Cardinal Egan Spurns Members of Review Board
By LAURIE GOODSTEIN, NY Times - January 15, 2003
Cardinal Edward M. Egan has given a cold reception to the
national review board of prominent Roman Catholics who were
appointed by the bishops to study the priest sexual abuse
scandal and who are to meet in New York on Friday, according
to board members and people with the church.
Unlike other bishops in cities where the board has met, the
cardinal and his auxiliary bishops have said they will be
unavailable to celebrate Mass for the board members. The cardinal
also prohibited the group as a whole from attending a dinner
for the Knights of Malta, a Catholic fraternal organization,
at the Waldorf-Astoria on Friday night.
Cardinal Egan also interfered with a speaking event for Kathleen
L. McChesney, the executive director of the bishops' new Office
for Child and Youth Protection, at a parish on Park Avenue
this month. Ms. McChesney had accepted a speaking invitation
from churchgoers at St. Ignatius Loyola, then she postponed
it after learning of the cardinal's disapproval, several board
In interviews, many members of the 13-member board said that
they had been surprised and stung by the cardinal's decision.
"We certainly mean no disrespect to him," said
Robert S. Bennett, a board member, "but we have a job
to do and we're going to do it, and we want and expect his
full cooperation. There's just no reason why he should not
be working in a cooperative spirit with the board."
At their meeting in Dallas last June, the American bishops
voted overwhelmingly to establish a National Review Board
of laypeople to help investigate and look for solutions to
the scandal. Former Gov. Frank Keating of Oklahoma was appointed
chairman, and he quickly antagonized many bishops and Vatican
officials by emphasizing the board's watchdog role. The bishops
also set up an Office of Child and Youth Protection to help
monitor their compliance with a new national policy on abuse
Both the board and Ms. McChesney are in the awkward position
of acting as independent investigators to keep the bishops
accountable, while serving at their pleasure.
Joseph Zwilling, a spokesman for the New York Archdiocese,
said that Cardinal Egan did not have an adversarial relationship
with the board. He said the cardinal had agreed to meet with
the board later this month in Washington to discuss how his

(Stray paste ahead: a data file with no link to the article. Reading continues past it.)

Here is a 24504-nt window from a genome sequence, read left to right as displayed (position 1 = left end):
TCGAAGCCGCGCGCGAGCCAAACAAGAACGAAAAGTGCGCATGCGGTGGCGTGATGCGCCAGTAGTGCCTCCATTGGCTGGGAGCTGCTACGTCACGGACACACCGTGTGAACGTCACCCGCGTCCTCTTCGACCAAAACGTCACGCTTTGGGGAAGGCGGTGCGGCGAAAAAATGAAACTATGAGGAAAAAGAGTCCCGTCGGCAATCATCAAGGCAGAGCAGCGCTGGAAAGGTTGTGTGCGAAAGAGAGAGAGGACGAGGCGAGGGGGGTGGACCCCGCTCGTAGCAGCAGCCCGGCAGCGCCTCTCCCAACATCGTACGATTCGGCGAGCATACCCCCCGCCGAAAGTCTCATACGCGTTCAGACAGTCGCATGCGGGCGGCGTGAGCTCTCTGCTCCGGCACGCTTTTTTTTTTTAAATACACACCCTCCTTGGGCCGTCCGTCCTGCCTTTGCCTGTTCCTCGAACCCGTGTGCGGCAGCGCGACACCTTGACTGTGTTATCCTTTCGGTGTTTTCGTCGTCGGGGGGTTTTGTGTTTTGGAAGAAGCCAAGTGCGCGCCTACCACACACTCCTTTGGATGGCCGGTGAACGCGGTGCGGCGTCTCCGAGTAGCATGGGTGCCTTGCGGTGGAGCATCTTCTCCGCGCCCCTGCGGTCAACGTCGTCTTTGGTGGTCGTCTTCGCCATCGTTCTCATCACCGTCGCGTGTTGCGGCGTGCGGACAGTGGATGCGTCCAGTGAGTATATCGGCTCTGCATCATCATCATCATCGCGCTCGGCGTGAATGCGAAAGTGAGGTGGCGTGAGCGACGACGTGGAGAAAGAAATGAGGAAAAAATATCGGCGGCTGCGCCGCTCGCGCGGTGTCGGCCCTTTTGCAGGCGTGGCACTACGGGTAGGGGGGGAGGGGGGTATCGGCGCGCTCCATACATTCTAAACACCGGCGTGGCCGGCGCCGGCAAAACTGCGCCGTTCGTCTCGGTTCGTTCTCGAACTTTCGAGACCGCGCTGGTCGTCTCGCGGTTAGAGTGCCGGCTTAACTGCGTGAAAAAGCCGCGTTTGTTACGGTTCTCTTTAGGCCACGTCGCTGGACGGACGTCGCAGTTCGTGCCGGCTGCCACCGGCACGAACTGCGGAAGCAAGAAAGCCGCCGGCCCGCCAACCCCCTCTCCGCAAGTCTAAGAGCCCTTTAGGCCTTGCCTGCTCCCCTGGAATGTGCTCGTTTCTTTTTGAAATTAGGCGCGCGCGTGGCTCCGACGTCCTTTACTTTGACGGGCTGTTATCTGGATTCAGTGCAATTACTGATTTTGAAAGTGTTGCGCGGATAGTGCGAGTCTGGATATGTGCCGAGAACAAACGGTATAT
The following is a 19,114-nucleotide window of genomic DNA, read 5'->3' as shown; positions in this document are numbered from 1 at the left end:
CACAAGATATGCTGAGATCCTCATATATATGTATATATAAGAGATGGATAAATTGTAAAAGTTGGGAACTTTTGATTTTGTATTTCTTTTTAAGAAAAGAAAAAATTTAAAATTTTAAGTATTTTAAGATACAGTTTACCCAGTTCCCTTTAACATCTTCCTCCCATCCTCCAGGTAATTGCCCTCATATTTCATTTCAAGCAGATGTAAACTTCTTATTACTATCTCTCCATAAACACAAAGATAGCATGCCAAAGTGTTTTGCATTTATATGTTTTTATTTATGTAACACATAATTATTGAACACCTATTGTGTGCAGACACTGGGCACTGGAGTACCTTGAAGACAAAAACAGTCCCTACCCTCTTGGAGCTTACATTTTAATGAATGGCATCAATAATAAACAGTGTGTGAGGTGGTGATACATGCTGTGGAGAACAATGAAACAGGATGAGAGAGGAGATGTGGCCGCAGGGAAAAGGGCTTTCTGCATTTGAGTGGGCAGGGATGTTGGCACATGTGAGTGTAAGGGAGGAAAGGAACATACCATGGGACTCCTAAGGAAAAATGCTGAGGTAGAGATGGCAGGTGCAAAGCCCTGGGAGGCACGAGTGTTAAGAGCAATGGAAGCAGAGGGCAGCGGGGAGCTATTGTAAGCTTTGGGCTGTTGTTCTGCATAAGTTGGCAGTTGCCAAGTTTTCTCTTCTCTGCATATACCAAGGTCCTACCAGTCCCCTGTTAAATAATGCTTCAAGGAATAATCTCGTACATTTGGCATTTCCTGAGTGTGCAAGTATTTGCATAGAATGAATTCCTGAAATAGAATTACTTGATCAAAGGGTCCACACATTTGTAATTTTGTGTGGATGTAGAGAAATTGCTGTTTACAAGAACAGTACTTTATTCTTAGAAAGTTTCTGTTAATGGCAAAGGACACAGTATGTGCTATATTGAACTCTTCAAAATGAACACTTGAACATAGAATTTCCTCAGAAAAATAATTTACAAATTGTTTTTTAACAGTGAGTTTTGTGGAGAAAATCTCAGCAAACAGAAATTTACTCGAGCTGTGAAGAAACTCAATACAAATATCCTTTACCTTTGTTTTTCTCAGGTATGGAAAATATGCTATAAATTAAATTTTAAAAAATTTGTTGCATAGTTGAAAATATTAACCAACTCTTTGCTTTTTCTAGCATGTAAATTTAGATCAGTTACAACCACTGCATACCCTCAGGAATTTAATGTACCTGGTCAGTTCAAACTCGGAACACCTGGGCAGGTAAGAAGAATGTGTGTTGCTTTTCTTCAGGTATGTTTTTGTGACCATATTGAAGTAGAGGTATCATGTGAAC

archdiocese is handling accusations of child sexual abuse.
The board is now interviewing many bishops, and Cardinal Egan
is among the first.
Mr. Zwilling said that scheduling conflicts prohibited the
cardinal or any of his auxiliary bishops from saying Mass
for the board members in New York. But Mr. Zwilling confirmed
that the cardinal had refused to allow the board as a group
to attend the dinner for the Knights of Malta, because the
board's presence might bring unwanted publicity to the event.
However, four members of the board ? two men and two women
? are Knights or Dames of Malta, and the cardinal said he
had no concerns about their attendance at the dinner.
"Cardinal Egan did feel that the Knights and Dames of
Malta have not in any way been tied into the whole issue of
the sexual abuse scandal, and he felt it was an outside distraction
for the Knights of Malta, and that the dinner was not an appropriate
place for the distraction," Mr. Zwilling said.
At the board's previous meetings in Santa Barbara, Calif.,
Covington, Ky., and Washington, local bishops have welcomed
and said Mass for the board members. Cardinal Theodore E.
McCarrick of Washington celebrated Mass for them, and Bishop
Thomas J. Curry, auxiliary of Los Angeles, joined them for
dinner in Santa Barbara. Among the board members are prominent
Catholic lawyers, business people, psychologists and a judge,
Yesterday, after two reporters made inquiries about the dust-up
to the New York Archdiocese, Ms. McChesney rescheduled her
speech at St. Ignatius Loyola. All she would say about the
dispute was, "The important thing is getting out there
and talking about the issue of sexual abuse to make sure there
aren't more victims."
St. Ignatius is a Jesuit parish that is also offering a platform
next month to James Post, one of the founders of Voice of
the Faithful, a new Catholic lay group formed in response
to the scandal. Last year, Cardinal Egan prohibited St. Ignatius
from remodeling its historic sanctuary to allow more room
for parishioners to participate in services.
On Friday at 7 a.m., members of the National Review Board
plan to gather for Mass at a parish that welcomed them, which
happens to be St. Ignatius.